Photographer Scott Bennett shares his experiences exploring and capturing on camera one of the most remote places he has ever visited, the tiny island of St Helena.Read more...
The Peaks National Park
© Tricia Hayne
The national park, its higher terrain regularly swathed in mist, represents the last stronghold of many of the island’s surviving endemic species.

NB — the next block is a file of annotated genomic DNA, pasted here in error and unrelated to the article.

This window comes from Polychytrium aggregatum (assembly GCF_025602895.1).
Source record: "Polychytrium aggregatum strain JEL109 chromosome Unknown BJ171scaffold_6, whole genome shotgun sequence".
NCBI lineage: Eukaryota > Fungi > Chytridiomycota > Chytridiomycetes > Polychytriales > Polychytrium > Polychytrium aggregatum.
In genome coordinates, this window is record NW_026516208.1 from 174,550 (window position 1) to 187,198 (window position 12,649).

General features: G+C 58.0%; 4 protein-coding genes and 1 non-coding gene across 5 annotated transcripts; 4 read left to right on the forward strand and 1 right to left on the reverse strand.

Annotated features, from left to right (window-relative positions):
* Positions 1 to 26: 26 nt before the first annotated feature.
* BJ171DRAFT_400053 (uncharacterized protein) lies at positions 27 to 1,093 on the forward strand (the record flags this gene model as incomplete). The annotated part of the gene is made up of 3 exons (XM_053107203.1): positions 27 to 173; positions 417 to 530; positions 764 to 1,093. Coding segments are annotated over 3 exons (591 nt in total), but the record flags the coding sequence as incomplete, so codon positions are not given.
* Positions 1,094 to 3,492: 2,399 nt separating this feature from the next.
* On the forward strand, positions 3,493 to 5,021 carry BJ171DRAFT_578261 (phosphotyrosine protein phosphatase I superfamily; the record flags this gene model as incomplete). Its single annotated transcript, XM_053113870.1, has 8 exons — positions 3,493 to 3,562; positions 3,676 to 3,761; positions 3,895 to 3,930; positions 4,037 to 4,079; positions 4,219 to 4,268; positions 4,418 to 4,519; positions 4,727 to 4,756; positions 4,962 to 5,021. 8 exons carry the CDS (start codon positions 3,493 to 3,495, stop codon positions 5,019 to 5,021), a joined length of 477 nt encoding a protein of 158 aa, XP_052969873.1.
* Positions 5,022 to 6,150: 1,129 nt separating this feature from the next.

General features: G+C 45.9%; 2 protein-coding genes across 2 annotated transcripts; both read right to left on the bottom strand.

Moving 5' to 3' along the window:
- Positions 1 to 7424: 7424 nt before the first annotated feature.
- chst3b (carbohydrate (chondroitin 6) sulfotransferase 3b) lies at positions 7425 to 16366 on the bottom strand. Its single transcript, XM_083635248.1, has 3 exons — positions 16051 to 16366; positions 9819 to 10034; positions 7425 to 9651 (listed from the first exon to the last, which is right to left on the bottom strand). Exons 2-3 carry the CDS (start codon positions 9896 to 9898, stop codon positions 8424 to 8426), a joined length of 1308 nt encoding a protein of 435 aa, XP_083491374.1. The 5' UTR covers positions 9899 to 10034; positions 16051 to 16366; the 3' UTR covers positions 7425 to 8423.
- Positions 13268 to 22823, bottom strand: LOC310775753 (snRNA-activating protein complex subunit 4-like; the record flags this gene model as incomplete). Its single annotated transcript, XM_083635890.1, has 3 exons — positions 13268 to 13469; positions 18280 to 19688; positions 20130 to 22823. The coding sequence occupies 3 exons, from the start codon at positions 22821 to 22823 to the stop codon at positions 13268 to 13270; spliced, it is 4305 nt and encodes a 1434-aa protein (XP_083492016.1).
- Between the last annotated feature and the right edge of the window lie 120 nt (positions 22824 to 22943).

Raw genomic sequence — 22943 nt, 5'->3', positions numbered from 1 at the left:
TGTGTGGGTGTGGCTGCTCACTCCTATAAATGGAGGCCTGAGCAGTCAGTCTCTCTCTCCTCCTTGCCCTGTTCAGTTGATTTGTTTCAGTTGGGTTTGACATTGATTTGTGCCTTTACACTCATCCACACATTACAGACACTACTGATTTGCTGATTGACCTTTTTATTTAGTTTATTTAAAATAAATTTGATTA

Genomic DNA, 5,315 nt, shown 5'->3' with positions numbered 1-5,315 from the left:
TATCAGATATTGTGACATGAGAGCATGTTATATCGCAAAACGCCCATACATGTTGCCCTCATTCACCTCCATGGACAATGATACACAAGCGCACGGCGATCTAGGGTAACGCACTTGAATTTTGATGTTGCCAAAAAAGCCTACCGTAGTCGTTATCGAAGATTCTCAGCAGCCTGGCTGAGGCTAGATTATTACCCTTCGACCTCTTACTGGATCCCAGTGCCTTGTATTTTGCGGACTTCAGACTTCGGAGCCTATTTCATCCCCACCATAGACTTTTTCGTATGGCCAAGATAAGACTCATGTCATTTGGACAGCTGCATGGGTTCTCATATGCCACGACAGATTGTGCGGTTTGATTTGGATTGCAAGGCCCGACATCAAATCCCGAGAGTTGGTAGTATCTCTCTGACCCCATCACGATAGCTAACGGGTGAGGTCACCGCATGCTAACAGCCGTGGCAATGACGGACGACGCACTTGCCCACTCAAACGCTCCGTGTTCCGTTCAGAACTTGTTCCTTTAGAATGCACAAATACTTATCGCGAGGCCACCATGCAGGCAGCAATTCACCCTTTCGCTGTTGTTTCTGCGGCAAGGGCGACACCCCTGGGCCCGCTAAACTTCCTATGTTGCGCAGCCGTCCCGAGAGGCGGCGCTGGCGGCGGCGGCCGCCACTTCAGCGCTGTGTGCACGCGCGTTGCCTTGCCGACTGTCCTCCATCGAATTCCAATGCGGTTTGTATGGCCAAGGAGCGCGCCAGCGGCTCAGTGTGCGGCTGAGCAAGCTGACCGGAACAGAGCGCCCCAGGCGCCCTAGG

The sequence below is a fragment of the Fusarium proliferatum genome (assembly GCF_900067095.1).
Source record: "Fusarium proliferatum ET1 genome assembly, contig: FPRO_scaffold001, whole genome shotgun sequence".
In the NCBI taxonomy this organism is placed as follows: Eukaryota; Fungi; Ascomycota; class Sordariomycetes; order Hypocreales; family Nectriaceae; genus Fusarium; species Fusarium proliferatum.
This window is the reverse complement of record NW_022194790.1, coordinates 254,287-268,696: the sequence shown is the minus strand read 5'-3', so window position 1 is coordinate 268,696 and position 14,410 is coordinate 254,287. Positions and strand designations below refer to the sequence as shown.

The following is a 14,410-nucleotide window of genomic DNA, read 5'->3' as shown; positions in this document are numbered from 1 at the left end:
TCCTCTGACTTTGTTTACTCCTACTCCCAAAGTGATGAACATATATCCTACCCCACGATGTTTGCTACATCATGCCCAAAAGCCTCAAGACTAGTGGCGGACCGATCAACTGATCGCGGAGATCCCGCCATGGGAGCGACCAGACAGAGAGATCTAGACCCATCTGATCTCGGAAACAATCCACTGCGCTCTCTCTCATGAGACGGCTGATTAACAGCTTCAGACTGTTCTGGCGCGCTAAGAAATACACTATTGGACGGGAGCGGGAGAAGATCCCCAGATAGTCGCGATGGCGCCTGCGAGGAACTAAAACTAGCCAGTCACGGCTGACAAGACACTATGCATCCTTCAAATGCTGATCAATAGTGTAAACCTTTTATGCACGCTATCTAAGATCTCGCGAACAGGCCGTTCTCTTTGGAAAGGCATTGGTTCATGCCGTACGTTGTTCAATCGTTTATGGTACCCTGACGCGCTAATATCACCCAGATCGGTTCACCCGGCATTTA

This 1,124 square-mile (2,911km²) area was extended in 2015 from the original Diana’s Peak National Park to incorporate much of the central ridge, including both the George Benjamin and Clifford arboretums, and High Peak. At its heart are the central three peaks: Cuckold’s Point, Mount Actaeon and the highest point on the island, Diana’s Peak, at 2,690ft (820m). Whereas the top of Diana’s Peak is treeless, each of the others is marked by a lone Norfolk Island pine. The national park, its higher terrain regularly swathed in mist, represents the last stronghold of many of the island’s surviving endemic species, including the last remaining wild specimen of the St Helena olive, which was discovered on Mount Actaeon in August 1977. It also bears the scars of the flax industry, for following the industry’s demise, New Zealand flax grew wild over this area for many years, in turn destroying many native plants. In recent years, much work has gone into controlling the flax in order to restore the habitat for native flora. If you’re planning to visit the Peaks, do wait for good weather and come prepared. When the mists roll in, visibility is limited to only a few yards/metres, which could prove dangerous for those unfamiliar with the terrain.